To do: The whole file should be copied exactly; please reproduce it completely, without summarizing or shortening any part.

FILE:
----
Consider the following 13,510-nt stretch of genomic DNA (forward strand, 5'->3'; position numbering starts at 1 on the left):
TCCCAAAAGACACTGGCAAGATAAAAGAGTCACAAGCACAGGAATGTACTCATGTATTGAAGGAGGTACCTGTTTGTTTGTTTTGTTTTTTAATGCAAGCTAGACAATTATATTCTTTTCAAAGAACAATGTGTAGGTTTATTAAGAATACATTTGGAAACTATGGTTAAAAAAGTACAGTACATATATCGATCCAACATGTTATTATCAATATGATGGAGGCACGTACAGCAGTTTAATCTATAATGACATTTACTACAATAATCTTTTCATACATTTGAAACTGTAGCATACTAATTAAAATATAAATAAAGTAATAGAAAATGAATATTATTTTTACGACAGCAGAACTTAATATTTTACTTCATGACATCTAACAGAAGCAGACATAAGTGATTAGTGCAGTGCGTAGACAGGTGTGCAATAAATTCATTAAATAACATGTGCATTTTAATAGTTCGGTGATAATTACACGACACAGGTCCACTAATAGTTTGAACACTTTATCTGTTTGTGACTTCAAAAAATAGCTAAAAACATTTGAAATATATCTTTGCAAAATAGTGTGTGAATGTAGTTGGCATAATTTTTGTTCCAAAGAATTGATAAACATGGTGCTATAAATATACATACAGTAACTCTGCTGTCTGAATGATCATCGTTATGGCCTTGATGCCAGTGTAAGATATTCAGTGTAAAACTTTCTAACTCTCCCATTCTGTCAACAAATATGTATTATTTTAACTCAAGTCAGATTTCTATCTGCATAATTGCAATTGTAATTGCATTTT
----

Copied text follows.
Consider the following 13,510-nt stretch of genomic DNA (forward strand, 5'->3'; position numbering starts at 1 on the left):
TCCCAAAAGACACTGGCAAGATAAAAGAGTCACAAGCACAGGAATGTACTCATGTATTGAAGGAGGTACCTGTTTGTTTGTTTTGTTTTTTAATGCAAGCTAGACAATTATATTCTTTTCAAAGAACAATGTGTAGGTTTATTAAGAATACATTTGGAAACTATGGTTAAAAAAGTACAGTACATATATCGATCCAACATGTTATTATCAATATGATGGAGGCACGTACAGCAGTTTAATCTATAATGACATTTACTACAATAATCTTTTCATACATTTGAAACTGTAGCATACTAATTAAAATATAAATAAAGTAATAGAAAATGAATATTATTTTTACGACAGCAGAACTTAATATTTTACTTCATGACATCTAACAGAAGCAGACATAAGTGATTAGTGCAGTGCGTAGACAGGTGTGCAATAAATTCATTAAATAACATGTGCATTTTAATAGTTCGGTGATAATTACACGACACAGGTCCACTAATAGTTTGAACACTTTATCTGTTTGTGACTTCAAAAAATAGCTAAAAACATTTGAAATATATCTTTGCAAAATAGTGTGTGAATGTAGTTGGCATAATTTTTGTTCCAAAGAATTGATAAACATGGTGCTATAAATATACATACAGTAACTCTGCTGTCTGAATGATCATCGTTATGGCCTTGATGCCAGTGTAAGATATTCAGTGTAAAACTTTCTAACTCTCCCATTCTGTCAACAAATATGTATTATTTTAACTCAAGTCAGATTTCTATCTGCATAATTGCAATTGTAATTGCATTTT